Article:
Women were not considered ‘persons’ within the meaning of the Solicitors Act of 1843. It sounds ludicrous but as recently as in 1913, the Court of Appeal cited this reason in agreeing with the Law Society that women should not be allowed to take the examinations to qualify as solicitors.
Bebb v the Law Society was but one of the battles in the 40 year struggle for women to gain admission to the legal profession. It was not until 1919 that the pioneers had made some headway. The Sex Disqualification (Removal) Act 1919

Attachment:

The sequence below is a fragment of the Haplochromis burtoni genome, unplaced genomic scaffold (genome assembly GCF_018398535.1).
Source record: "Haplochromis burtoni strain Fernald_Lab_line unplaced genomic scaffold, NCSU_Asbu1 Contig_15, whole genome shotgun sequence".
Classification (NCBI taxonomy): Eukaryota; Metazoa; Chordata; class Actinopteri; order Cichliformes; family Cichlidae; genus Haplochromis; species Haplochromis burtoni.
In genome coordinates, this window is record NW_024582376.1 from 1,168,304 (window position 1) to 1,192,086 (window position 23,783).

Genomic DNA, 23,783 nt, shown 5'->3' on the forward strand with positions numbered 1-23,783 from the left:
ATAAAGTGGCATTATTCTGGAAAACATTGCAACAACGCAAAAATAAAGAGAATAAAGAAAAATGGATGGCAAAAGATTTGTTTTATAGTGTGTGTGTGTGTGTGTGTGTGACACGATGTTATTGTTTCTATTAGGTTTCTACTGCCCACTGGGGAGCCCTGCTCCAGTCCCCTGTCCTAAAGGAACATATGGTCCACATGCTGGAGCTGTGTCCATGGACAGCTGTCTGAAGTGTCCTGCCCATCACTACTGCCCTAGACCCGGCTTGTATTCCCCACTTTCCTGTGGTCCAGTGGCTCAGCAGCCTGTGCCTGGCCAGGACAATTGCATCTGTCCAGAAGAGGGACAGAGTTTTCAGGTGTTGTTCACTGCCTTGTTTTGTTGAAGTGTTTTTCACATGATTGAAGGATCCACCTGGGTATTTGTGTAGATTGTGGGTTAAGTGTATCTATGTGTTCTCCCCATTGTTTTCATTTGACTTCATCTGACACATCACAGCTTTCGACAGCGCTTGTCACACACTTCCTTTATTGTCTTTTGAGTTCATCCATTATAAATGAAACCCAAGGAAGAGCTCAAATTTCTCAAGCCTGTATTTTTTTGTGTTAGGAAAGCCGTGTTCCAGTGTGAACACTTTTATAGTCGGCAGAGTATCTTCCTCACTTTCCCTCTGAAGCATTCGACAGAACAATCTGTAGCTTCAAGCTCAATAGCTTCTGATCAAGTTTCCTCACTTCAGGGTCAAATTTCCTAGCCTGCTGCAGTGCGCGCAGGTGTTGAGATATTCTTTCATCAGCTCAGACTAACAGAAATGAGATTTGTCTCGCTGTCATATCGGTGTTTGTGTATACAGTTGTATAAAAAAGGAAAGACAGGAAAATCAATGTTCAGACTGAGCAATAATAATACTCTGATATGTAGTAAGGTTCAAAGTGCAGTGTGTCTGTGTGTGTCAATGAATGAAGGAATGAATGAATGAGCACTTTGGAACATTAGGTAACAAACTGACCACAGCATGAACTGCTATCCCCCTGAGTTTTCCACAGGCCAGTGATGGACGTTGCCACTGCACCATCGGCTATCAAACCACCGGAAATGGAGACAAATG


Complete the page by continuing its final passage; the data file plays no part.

allowed women to practice law, and also to act on juries and as magistrates.
Join us in our countdown to the centenary of the 1919 Act. Read more on the First 100 Years timeline
to learn about how far women have come since 1919. Help us fill in the gaps in the timeline with other interesting facts or support the project to produce a new digital museum of 100 video stories that tell the story that is #legallyhers